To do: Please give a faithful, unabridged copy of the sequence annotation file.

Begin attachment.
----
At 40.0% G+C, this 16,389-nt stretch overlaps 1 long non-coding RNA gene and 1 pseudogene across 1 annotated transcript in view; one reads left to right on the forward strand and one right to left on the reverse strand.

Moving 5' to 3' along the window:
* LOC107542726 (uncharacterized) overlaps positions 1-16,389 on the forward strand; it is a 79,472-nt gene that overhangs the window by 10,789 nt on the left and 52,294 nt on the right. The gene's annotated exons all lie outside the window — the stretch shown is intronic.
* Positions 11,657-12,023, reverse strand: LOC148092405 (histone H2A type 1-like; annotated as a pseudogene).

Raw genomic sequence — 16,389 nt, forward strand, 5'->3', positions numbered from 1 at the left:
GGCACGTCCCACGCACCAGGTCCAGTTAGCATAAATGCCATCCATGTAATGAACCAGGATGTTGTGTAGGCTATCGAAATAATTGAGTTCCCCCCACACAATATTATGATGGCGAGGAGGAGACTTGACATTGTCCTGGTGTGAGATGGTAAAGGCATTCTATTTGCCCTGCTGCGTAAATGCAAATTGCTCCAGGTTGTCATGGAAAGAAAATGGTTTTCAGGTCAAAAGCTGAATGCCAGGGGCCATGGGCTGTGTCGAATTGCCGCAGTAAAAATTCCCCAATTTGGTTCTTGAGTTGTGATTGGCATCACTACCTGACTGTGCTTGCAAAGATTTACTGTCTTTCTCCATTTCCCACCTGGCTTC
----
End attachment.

At 40.0% G+C, this 16,389-nt stretch overlaps 1 long non-coding RNA gene and 1 pseudogene across 1 annotated transcript in view; one reads left to right on the forward strand and one right to left on the reverse strand.

Moving 5' to 3' along the window:
* LOC107542726 (uncharacterized) overlaps positions 1-16,389 on the forward strand; it is a 79,472-nt gene that overhangs the window by 10,789 nt on the left and 52,294 nt on the right. The gene's annotated exons all lie outside the window — the stretch shown is intronic.
* Positions 11,657-12,023, reverse strand: LOC148092405 (histone H2A type 1-like; annotated as a pseudogene).

Raw genomic sequence — 16,389 nt, forward strand, 5'->3', positions numbered from 1 at the left:
GGCACGTCCCACGCACCAGGTCCAGTTAGCATAAATGCCATCCATGTAATGAACCAGGATGTTGTGTAGGCTATCGAAATAATTGAGTTCCCCCCACACAATATTATGATGGCGAGGAGGAGACTTGACATTGTCCTGGTGTGAGATGGTAAAGGCATTCTATTTGCCCTGCTGCGTAAATGCAAATTGCTCCAGGTTGTCATGGAAAGAAAATGGTTTTCAGGTCAAAAGCTGAATGCCAGGGGCCATGGGCTGTGTCGAATTGCCGCAGTAAAAATTCCCCAATTTGGTTCTTGAGTTGTGATTGGCATCACTACCTGACTGTGCTTGCAAAGATTTACTGTCTTTCTCCATTTCCCACCTGGCTTC